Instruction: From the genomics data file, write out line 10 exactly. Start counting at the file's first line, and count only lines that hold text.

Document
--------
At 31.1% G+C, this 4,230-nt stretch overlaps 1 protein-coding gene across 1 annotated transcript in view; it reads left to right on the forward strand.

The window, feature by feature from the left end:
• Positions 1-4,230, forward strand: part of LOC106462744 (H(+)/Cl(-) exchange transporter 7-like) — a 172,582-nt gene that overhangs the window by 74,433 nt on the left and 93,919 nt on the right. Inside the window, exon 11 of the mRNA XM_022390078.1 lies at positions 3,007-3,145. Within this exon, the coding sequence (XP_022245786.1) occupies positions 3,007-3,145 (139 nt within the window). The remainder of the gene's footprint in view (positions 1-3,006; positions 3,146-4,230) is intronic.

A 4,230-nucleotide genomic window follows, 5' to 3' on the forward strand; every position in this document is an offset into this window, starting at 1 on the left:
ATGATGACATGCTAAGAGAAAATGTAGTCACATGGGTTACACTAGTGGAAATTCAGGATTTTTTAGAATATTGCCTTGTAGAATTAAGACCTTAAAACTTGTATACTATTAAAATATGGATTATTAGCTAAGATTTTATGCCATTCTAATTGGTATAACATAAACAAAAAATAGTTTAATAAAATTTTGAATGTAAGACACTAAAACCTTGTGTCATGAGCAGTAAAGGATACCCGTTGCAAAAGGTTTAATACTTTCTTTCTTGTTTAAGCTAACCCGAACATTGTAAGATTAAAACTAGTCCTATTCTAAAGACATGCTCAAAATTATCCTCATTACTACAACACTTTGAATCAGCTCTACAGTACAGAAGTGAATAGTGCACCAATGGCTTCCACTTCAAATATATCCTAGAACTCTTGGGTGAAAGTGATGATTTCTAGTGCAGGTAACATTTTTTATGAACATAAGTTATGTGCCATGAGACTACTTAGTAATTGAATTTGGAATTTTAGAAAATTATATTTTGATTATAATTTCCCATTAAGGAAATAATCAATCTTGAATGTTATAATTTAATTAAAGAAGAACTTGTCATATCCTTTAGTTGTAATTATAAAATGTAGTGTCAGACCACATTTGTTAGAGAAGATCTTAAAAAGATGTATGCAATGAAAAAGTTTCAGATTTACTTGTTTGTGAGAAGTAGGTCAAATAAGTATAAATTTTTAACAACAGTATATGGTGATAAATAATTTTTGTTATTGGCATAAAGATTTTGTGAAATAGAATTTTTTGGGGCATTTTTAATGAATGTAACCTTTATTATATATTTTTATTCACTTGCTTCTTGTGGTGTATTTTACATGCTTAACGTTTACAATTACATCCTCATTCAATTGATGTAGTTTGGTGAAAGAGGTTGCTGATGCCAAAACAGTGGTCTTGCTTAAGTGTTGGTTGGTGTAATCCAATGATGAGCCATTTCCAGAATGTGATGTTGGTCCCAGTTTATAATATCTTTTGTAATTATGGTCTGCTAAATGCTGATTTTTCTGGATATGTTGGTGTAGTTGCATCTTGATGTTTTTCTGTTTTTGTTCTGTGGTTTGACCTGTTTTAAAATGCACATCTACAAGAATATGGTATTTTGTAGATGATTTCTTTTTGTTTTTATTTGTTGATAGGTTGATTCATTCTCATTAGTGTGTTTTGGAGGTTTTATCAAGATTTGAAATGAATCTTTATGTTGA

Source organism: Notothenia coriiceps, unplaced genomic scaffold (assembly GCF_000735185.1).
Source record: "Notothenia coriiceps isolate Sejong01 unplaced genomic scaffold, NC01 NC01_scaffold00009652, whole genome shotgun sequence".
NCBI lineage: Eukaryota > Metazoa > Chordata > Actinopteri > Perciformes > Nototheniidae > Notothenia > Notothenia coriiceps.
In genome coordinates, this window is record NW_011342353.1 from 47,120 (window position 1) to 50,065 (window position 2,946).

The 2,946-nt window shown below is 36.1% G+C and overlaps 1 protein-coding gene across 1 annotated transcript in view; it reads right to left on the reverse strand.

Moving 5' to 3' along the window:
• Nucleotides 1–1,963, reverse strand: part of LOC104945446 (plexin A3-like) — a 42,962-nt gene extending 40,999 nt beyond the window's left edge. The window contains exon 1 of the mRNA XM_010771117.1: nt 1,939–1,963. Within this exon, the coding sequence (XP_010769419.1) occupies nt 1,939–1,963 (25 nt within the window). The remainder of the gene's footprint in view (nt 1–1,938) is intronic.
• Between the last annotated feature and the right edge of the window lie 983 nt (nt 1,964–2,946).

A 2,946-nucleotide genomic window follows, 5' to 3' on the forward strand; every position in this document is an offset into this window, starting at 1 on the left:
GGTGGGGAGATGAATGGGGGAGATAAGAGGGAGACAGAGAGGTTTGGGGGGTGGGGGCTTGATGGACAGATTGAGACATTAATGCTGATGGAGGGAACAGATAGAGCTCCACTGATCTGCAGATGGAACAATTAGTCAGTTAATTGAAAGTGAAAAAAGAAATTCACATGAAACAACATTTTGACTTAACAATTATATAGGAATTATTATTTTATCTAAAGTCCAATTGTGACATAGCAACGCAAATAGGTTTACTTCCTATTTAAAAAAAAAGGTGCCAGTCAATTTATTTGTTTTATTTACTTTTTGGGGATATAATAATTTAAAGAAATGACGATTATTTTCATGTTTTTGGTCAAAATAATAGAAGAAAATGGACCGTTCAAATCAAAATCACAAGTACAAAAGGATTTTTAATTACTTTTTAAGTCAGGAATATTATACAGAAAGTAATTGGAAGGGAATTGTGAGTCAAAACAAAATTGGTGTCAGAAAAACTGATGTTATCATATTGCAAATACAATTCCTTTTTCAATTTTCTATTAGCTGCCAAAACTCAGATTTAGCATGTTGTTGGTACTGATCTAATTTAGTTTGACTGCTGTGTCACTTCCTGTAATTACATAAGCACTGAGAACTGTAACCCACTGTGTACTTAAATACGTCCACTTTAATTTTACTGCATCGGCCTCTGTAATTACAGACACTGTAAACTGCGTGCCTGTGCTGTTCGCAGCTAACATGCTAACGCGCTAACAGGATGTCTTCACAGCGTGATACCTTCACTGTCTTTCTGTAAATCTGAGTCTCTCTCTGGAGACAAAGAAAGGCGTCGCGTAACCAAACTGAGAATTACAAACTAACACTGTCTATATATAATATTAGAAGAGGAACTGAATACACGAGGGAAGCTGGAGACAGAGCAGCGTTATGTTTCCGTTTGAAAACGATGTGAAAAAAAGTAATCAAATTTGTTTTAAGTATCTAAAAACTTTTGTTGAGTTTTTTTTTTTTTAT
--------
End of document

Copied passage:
The 2,946-nt window shown below is 36.1% G+C and overlaps 1 protein-coding gene across 1 annotated transcript in view; it reads right to left on the reverse strand.